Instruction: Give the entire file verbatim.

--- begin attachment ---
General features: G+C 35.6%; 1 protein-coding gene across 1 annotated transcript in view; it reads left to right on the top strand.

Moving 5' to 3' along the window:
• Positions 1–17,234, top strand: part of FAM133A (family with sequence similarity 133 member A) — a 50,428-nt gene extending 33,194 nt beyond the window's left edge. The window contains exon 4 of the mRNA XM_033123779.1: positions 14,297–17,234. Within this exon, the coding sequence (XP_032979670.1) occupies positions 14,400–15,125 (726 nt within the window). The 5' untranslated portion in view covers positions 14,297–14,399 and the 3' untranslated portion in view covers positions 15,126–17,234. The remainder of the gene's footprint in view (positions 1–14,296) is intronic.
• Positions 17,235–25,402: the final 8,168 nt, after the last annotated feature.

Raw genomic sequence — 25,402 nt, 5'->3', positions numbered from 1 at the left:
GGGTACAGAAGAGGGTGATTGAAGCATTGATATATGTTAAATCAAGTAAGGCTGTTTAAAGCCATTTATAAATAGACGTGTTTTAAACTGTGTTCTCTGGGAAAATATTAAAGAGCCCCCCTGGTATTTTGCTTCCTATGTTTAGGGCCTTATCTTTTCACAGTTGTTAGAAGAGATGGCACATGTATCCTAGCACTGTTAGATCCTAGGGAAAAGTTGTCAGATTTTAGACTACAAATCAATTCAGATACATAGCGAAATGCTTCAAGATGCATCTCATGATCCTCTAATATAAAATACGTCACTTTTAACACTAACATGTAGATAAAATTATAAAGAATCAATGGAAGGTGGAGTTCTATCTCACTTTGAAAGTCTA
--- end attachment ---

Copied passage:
General features: G+C 35.6%; 1 protein-coding gene across 1 annotated transcript in view; it reads left to right on the top strand.

Moving 5' to 3' along the window:
• Positions 1–17,234, top strand: part of FAM133A (family with sequence similarity 133 member A) — a 50,428-nt gene extending 33,194 nt beyond the window's left edge. The window contains exon 4 of the mRNA XM_033123779.1: positions 14,297–17,234. Within this exon, the coding sequence (XP_032979670.1) occupies positions 14,400–15,125 (726 nt within the window). The 5' untranslated portion in view covers positions 14,297–14,399 and the 3' untranslated portion in view covers positions 15,126–17,234. The remainder of the gene's footprint in view (positions 1–14,296) is intronic.
• Positions 17,235–25,402: the final 8,168 nt, after the last annotated feature.

Raw genomic sequence — 25,402 nt, 5'->3', positions numbered from 1 at the left:
GGGTACAGAAGAGGGTGATTGAAGCATTGATATATGTTAAATCAAGTAAGGCTGTTTAAAGCCATTTATAAATAGACGTGTTTTAAACTGTGTTCTCTGGGAAAATATTAAAGAGCCCCCCTGGTATTTTGCTTCCTATGTTTAGGGCCTTATCTTTTCACAGTTGTTAGAAGAGATGGCACATGTATCCTAGCACTGTTAGATCCTAGGGAAAAGTTGTCAGATTTTAGACTACAAATCAATTCAGATACATAGCGAAATGCTTCAAGATGCATCTCATGATCCTCTAATATAAAATACGTCACTTTTAACACTAACATGTAGATAAAATTATAAAGAATCAATGGAAGGTGGAGTTCTATCTCACTTTGAAAGTCTA